Starting a New Job - Your First Day

We’ve all been there, starting a new job is nerve wracking.  Yes, we feel excited, but lying in bed the night before, staring at the ceiling or counting sheep, trying to switch off, is not fun. 

You feel prepared, you had a bath to relax, you went to bed early, read your book and now your brain just won’t. Switch. Off.  I know.  And the more you think about it the worse the anxiety gets.  I know.  

You’re now not worrying about your first day tomorrow, but the fact is you’ve got to be up in three hours.

I’m about to help you implement a couple of small things to make you feel more relaxed going in to your first day.  To help you sleep and avoid stress.  So, here goes.

I’m painting the picture now, it’s late afternoon on a Sunday, you’ve just been to a family roast, or lunch with friends.  You’re feeling comfortably full and you’re feeling positive.  Firstly, sit down and unwind.  If you’re northern like me, you’ll reach for the kettle.  Have a cuppa, a perfectly strong yet perfectly milky builders’ tea.

Now, you feel relaxed.  Until you suddenly realise that it’s only one sleep until new job day.  The three month notice period is over, you’ve said goodbye to all your workmates several times over and you are finally about to start your new job.  Oh gosh (or worse!).  Okay, breathe. 

Your second port of call after your cuppa is that pen and paper.  Make a list.  What do you need to do tomorrow to make a good impression?  Everyone loves a to-do list.  You may write things like:
1. Sort outfit (think – tie and shirt?  Is it that sort of office?  Black skirt and blouse?  Is it that sort of office?)
2. Plan journey to arrive early. So what time do I need to leave home?  Check travel options.  Check the weather forecast
3. Prep meals for breakfast and lunch (if you’re a foodie like me)
4. Make sure I introduce myself to everyone on my bank of desks/office floor
5. Make sure I know where the coffee machine is

The list allows you to visualise the morning, to see the office – to feel you are in control.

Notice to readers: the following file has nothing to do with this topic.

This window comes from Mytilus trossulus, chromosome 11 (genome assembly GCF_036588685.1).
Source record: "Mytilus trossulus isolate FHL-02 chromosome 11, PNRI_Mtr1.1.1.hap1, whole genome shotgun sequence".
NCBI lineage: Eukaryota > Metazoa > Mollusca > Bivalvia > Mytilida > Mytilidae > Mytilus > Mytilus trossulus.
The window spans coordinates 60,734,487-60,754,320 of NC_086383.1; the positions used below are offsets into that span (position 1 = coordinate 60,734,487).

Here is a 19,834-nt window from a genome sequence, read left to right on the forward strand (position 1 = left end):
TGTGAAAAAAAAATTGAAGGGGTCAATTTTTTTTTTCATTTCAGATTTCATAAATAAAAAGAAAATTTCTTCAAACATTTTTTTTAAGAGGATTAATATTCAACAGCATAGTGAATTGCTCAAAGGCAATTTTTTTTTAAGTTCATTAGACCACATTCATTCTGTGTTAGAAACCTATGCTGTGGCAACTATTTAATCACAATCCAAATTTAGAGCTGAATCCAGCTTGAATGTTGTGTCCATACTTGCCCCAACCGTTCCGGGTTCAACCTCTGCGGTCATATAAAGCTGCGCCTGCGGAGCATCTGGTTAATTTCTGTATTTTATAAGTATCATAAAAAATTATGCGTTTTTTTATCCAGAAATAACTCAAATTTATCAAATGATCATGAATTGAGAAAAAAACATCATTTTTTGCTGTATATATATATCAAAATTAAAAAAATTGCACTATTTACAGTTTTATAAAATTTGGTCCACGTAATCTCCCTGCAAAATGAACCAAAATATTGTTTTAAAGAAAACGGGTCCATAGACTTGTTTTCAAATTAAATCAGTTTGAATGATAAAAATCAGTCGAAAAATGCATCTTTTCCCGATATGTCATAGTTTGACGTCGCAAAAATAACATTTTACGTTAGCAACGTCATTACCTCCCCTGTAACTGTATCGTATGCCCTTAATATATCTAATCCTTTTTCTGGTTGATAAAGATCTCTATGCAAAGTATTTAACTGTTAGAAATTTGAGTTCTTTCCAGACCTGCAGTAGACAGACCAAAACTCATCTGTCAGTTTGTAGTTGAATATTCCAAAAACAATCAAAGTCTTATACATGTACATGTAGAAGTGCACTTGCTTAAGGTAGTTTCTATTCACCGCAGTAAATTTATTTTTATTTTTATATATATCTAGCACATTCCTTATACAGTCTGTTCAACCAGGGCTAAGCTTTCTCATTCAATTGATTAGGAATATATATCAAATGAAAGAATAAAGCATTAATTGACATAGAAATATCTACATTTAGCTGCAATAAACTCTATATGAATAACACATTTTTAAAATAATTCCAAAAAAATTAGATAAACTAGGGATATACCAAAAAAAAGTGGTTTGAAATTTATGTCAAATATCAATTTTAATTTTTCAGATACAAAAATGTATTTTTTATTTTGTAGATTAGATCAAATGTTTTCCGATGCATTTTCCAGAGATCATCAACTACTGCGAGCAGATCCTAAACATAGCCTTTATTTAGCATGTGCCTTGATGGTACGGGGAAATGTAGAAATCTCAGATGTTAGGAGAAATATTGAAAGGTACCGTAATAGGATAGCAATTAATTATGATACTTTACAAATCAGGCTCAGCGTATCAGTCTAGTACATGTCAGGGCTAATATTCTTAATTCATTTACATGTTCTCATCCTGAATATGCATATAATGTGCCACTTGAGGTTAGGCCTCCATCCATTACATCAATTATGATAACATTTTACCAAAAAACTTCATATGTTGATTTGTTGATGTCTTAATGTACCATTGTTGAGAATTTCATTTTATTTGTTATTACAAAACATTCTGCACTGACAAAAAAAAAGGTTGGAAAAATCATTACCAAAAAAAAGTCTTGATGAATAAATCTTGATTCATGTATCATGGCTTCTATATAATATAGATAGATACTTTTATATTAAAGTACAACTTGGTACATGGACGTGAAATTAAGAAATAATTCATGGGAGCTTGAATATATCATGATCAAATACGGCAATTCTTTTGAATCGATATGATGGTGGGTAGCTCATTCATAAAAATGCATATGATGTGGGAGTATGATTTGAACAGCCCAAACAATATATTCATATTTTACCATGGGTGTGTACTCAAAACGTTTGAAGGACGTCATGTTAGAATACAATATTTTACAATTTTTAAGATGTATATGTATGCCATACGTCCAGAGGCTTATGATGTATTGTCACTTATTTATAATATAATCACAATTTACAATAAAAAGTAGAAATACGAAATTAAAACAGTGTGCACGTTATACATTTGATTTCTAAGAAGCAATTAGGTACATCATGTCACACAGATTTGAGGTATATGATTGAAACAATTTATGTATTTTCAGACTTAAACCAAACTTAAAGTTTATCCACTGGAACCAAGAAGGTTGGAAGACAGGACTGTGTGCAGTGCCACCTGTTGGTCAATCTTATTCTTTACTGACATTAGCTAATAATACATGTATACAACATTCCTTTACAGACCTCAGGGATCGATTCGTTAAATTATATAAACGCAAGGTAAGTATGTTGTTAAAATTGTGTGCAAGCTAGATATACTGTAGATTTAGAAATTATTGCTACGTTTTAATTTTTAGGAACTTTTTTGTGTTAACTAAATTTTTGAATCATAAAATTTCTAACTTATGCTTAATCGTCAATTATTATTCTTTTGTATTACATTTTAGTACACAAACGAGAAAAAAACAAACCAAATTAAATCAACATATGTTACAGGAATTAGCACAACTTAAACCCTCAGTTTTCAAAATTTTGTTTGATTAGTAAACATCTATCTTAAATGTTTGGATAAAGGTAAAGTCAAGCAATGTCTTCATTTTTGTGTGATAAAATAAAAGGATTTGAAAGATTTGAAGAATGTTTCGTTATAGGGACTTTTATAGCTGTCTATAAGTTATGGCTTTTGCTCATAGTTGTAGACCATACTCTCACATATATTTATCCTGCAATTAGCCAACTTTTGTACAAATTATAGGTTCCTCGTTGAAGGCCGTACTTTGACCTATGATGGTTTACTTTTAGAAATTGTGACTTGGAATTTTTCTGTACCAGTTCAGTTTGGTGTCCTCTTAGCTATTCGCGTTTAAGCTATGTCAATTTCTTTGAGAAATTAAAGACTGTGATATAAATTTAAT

So, you rummage through your wardrobe and find an outfit/matching tie and shirt.  You’ve laid it out ready for the morning, great.  That’s a tick.

You work out that you need to leave the house at 7.30am to get to the station in time for the 7.47am train into London/Newcastle/Manchester/Birmingham/Edinburgh to name but a few possible city destinations, then you’ll have plenty of time on the other side to get to your brand new office - early and ahead of your 9.00am start.  

Now all you need to do is decide what to make for breakfast and lunch (another foodie obsession).  Something easy.  

Fab, that’s three ticked off the list already.  

Feeling more organised and less anxious already?  I thought so.

Right. Let’s fast forward to the following morning.  You’ve arrived at work (well on time), you’ve introduced yourself to your immediate team, and your desktop computer is all set up for you.

It seems by 9.30 am, you have met everyone on your floor and you’ve introduced yourself to a few more people in the kitchen when you made that much needed first cup of coffee.

You make the swift judgement that today is going to be chaotic, all over the place.  You’re already being pulled in so many directions.  Meeting with the company director at 11.00am, team meeting at 2.00pm, one to one meeting with your team boss at 4.00pm to discuss your role and the 40-page induction document you found on your desk when you arrived, and one of your team has just asked you what you are doing for lunch.  That’s nice.  What was their name?  (Oh well, you can have your prepared meal tomorrow).  Gah – the secret panic starts setting in.  

Don’t stress, it’s all so new.  Quickly, scribble yourself another to do list to get back on track.  Phew, that was close.

With your meetings for the day creeping up on you, it’s important that you remember not to moan!  Not even to yourself – it will show!  Yes, you’re bound to be tired.  You’re probably hungry (or is that just foodie me?).  But deal with it silently!  Also, very important, try to avoid bad mouthing your old company, not that I am saying you would, of course.  But common lines I hear go like this…..  “In my last job…” or “my previous boss had no idea….” That’s in the past now, stop dwelling on it and move forward.

It’s vital to observe – people, office routines, who talks to who, who likes a joke, who doesn’t, and don’t start getting too big for your boots this early on, or, actually, ideally, ever at all!  Remember you’re the new one around town.  Oh yes, and remember to smile – it’s catching.  

Before you know it your first day will be over – you’ve survived the ordeal.  This could be fun.

To summarise the key points that, in my opinion, are important when starting a new job:
  • Prepare the night before for the hectic day ahead of you
  • Make a list, or two
  • Arrive early
  • Don’t presume you know anything
  • Listen and learn 
  • Introduce yourself
  • Build relationships
  • Don’t stress too much, remember it’s all new

    I think it’s clear, as far as I’m concerned, preparation is key.  The company chose you: you need to show them it was the right decision.  And remember the old saying.  You know how it goes… fail to prepare, prepare to fail.  

  • About the Author:

    Keeley Fitzsimmons
    Training and Development Manager
    Broadgate Search

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